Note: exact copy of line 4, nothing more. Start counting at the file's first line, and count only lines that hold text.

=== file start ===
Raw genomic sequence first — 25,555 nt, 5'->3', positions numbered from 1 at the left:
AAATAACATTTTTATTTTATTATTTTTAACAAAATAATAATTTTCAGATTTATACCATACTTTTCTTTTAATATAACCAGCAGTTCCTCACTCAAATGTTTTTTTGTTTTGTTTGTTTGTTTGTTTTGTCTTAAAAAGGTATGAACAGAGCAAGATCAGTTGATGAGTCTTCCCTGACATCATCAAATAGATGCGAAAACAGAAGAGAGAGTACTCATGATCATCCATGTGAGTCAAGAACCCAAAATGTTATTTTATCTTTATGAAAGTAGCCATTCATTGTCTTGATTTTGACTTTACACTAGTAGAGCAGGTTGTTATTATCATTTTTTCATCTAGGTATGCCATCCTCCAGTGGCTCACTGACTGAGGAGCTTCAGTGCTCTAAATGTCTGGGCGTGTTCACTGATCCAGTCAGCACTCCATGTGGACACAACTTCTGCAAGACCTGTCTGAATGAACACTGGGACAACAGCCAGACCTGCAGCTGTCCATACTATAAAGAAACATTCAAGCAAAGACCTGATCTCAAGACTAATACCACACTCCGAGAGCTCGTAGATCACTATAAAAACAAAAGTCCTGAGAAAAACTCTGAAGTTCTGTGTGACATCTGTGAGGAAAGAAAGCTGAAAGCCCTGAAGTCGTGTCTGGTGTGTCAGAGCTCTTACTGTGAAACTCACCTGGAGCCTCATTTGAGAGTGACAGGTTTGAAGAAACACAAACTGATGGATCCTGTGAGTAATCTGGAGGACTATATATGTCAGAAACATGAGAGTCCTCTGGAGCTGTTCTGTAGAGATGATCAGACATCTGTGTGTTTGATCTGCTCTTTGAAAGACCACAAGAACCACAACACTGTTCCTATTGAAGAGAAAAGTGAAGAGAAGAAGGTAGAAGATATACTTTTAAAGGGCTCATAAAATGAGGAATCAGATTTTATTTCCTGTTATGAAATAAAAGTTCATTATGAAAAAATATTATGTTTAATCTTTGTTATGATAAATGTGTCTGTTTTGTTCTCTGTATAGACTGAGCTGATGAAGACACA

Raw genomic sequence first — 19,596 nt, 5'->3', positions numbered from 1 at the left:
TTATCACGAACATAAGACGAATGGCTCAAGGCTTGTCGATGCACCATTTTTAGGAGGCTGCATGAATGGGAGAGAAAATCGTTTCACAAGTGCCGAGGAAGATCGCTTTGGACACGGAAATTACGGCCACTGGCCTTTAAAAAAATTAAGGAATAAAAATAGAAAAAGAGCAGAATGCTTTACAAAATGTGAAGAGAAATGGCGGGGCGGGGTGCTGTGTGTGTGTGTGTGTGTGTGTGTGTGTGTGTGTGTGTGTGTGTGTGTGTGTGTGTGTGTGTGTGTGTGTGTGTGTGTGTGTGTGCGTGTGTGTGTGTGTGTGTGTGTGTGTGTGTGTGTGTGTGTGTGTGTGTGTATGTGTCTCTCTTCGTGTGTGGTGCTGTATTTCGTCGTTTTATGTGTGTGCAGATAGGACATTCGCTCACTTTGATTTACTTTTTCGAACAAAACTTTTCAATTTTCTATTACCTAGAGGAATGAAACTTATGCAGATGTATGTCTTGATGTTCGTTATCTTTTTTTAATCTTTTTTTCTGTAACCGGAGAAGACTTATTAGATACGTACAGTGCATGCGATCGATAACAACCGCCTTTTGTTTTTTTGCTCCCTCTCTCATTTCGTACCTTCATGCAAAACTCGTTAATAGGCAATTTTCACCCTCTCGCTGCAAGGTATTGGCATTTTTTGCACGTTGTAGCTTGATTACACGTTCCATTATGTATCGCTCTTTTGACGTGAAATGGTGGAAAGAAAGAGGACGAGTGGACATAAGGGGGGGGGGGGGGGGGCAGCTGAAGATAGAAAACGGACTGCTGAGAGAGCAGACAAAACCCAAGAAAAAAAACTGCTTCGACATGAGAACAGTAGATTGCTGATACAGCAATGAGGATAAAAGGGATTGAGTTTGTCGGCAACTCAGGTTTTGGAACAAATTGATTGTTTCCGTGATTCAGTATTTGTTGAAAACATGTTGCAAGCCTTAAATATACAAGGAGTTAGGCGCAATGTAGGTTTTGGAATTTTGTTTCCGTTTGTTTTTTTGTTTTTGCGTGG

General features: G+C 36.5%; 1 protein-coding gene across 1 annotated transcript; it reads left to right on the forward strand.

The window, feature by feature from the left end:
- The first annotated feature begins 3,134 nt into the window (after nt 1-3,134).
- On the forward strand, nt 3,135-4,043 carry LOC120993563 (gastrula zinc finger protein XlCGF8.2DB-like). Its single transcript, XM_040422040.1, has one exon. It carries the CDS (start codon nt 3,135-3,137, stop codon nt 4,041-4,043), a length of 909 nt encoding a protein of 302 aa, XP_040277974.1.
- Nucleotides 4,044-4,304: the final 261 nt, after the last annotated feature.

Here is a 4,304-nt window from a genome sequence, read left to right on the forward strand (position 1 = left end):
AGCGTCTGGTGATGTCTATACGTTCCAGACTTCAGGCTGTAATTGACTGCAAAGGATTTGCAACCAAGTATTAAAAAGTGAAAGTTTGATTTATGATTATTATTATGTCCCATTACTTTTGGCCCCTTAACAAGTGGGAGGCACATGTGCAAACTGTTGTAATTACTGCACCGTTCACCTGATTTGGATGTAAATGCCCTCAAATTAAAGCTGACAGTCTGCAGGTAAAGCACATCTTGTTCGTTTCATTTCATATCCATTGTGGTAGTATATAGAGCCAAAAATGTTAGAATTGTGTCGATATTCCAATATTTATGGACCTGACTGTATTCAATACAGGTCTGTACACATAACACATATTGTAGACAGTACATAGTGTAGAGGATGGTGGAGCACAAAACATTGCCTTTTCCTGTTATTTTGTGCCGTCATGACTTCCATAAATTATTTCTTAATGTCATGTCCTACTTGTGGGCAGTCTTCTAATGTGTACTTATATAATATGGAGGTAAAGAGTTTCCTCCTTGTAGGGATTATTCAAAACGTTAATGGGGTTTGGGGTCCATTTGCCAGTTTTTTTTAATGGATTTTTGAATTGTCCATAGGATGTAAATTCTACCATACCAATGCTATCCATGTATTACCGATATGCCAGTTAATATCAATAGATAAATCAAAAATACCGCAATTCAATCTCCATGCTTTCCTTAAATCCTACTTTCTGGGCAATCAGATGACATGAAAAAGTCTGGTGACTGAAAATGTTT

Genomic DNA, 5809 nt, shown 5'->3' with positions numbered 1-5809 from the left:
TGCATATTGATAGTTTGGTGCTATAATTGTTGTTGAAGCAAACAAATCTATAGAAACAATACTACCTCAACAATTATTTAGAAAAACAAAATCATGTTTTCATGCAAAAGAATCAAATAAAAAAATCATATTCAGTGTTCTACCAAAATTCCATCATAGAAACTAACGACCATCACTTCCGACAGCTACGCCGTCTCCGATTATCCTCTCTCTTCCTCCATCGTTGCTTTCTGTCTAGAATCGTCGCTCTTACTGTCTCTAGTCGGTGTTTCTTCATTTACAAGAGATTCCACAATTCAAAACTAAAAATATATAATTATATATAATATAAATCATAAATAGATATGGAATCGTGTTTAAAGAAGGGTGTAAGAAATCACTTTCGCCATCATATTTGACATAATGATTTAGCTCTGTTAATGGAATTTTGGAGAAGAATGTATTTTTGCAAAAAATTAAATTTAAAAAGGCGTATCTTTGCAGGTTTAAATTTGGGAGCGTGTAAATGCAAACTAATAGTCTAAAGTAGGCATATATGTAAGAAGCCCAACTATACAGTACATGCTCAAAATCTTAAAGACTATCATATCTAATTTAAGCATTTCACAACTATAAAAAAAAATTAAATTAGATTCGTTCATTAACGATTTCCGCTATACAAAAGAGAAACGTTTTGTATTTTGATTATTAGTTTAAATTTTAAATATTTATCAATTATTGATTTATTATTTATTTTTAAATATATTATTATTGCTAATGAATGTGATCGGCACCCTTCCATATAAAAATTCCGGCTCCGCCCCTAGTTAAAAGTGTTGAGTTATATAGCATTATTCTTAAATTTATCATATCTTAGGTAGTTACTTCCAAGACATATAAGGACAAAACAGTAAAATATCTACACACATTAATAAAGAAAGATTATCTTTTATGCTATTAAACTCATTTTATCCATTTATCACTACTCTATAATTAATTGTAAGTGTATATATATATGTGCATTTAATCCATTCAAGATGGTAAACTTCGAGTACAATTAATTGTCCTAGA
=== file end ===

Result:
TTATCACGAACATAAGACGAATGGCTCAAGGCTTGTCGATGCACCATTTTTAGGAGGCTGCATGAATGGGAGAGAAAATCGTTTCACAAGTGCCGAGGAAGATCGCTTTGGACACGGAAATTACGGCCACTGGCCTTTAAAAAAATTAAGGAATAAAAATAGAAAAAGAGCAGAATGCTTTACAAAATGTGAAGAGAAATGGCGGGGCGGGGTGCTGTGTGTGTGTGTGTGTGTGTGTGTGTGTGTGTGTGTGTGTGTGTGTGTGTGTGTGTGTGTGTGTGTGTGTGTGTGTGTGTGTGTGCGTGTGTGTGTGTGTGTGTGTGTGTGTGTGTGTGTGTGTGTGTGTGTGTGTATGTGTCTCTCTTCGTGTGTGGTGCTGTATTTCGTCGTTTTATGTGTGTGCAGATAGGACATTCGCTCACTTTGATTTACTTTTTCGAACAAAACTTTTCAATTTTCTATTACCTAGAGGAATGAAACTTATGCAGATGTATGTCTTGATGTTCGTTATCTTTTTTTAATCTTTTTTTCTGTAACCGGAGAAGACTTATTAGATACGTACAGTGCATGCGATCGATAACAACCGCCTTTTGTTTTTTTGCTCCCTCTCTCATTTCGTACCTTCATGCAAAACTCGTTAATAGGCAATTTTCACCCTCTCGCTGCAAGGTATTGGCATTTTTTGCACGTTGTAGCTTGATTACACGTTCCATTATGTATCGCTCTTTTGACGTGAAATGGTGGAAAGAAAGAGGACGAGTGGACATAAGGGGGGGGGGGGGGGGGCAGCTGAAGATAGAAAACGGACTGCTGAGAGAGCAGACAAAACCCAAGAAAAAAAACTGCTTCGACATGAGAACAGTAGATTGCTGATACAGCAATGAGGATAAAAGGGATTGAGTTTGTCGGCAACTCAGGTTTTGGAACAAATTGATTGTTTCCGTGATTCAGTATTTGTTGAAAACATGTTGCAAGCCTTAAATATACAAGGAGTTAGGCGCAATGTAGGTTTTGGAATTTTGTTTCCGTTTGTTTTTTTGTTTTTGCGTGG